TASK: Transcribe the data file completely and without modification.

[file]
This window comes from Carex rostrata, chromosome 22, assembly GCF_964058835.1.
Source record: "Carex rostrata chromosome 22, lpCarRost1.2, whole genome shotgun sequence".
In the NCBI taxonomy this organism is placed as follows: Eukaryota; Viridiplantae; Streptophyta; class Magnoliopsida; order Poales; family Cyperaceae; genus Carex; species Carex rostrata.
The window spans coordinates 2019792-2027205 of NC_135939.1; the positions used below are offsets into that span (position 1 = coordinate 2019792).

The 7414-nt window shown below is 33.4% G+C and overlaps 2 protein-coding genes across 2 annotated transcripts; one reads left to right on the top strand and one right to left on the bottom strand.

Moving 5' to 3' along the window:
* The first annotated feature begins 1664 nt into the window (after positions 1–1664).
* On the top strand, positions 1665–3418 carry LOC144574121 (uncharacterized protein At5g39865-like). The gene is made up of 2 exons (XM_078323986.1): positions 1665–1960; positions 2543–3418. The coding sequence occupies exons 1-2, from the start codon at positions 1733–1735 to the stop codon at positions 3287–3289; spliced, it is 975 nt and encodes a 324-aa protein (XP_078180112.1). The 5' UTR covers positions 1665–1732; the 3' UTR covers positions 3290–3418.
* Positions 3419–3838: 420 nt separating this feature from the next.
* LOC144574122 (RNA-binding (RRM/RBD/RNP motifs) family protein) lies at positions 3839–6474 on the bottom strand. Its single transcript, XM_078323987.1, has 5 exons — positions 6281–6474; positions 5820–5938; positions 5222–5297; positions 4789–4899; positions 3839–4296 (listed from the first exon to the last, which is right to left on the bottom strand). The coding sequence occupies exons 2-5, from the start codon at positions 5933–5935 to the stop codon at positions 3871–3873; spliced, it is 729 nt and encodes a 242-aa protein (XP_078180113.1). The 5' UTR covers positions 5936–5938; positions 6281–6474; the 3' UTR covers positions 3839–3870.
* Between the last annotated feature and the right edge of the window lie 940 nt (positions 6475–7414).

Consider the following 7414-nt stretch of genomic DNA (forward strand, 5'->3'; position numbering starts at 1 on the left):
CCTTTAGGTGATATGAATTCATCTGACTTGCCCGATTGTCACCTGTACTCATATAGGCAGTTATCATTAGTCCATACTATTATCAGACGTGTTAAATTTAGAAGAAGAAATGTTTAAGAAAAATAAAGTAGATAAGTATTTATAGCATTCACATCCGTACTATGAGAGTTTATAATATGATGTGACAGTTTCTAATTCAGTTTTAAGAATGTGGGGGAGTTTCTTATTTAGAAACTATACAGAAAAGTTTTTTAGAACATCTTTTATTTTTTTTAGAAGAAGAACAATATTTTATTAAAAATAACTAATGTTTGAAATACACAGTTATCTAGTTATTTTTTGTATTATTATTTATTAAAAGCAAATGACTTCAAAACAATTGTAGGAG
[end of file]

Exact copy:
This window comes from Carex rostrata, chromosome 22, assembly GCF_964058835.1.
Source record: "Carex rostrata chromosome 22, lpCarRost1.2, whole genome shotgun sequence".
In the NCBI taxonomy this organism is placed as follows: Eukaryota; Viridiplantae; Streptophyta; class Magnoliopsida; order Poales; family Cyperaceae; genus Carex; species Carex rostrata.
The window spans coordinates 2019792-2027205 of NC_135939.1; the positions used below are offsets into that span (position 1 = coordinate 2019792).

The 7414-nt window shown below is 33.4% G+C and overlaps 2 protein-coding genes across 2 annotated transcripts; one reads left to right on the top strand and one right to left on the bottom strand.

Moving 5' to 3' along the window:
* The first annotated feature begins 1664 nt into the window (after positions 1–1664).
* On the top strand, positions 1665–3418 carry LOC144574121 (uncharacterized protein At5g39865-like). The gene is made up of 2 exons (XM_078323986.1): positions 1665–1960; positions 2543–3418. The coding sequence occupies exons 1-2, from the start codon at positions 1733–1735 to the stop codon at positions 3287–3289; spliced, it is 975 nt and encodes a 324-aa protein (XP_078180112.1). The 5' UTR covers positions 1665–1732; the 3' UTR covers positions 3290–3418.
* Positions 3419–3838: 420 nt separating this feature from the next.
* LOC144574122 (RNA-binding (RRM/RBD/RNP motifs) family protein) lies at positions 3839–6474 on the bottom strand. Its single transcript, XM_078323987.1, has 5 exons — positions 6281–6474; positions 5820–5938; positions 5222–5297; positions 4789–4899; positions 3839–4296 (listed from the first exon to the last, which is right to left on the bottom strand). The coding sequence occupies exons 2-5, from the start codon at positions 5933–5935 to the stop codon at positions 3871–3873; spliced, it is 729 nt and encodes a 242-aa protein (XP_078180113.1). The 5' UTR covers positions 5936–5938; positions 6281–6474; the 3' UTR covers positions 3839–3870.
* Between the last annotated feature and the right edge of the window lie 940 nt (positions 6475–7414).

Consider the following 7414-nt stretch of genomic DNA (forward strand, 5'->3'; position numbering starts at 1 on the left):
CCTTTAGGTGATATGAATTCATCTGACTTGCCCGATTGTCACCTGTACTCATATAGGCAGTTATCATTAGTCCATACTATTATCAGACGTGTTAAATTTAGAAGAAGAAATGTTTAAGAAAAATAAAGTAGATAAGTATTTATAGCATTCACATCCGTACTATGAGAGTTTATAATATGATGTGACAGTTTCTAATTCAGTTTTAAGAATGTGGGGGAGTTTCTTATTTAGAAACTATACAGAAAAGTTTTTTAGAACATCTTTTATTTTTTTTAGAAGAAGAACAATATTTTATTAAAAATAACTAATGTTTGAAATACACAGTTATCTAGTTATTTTTTGTATTATTATTTATTAAAAGCAAATGACTTCAAAACAATTGTAGGAG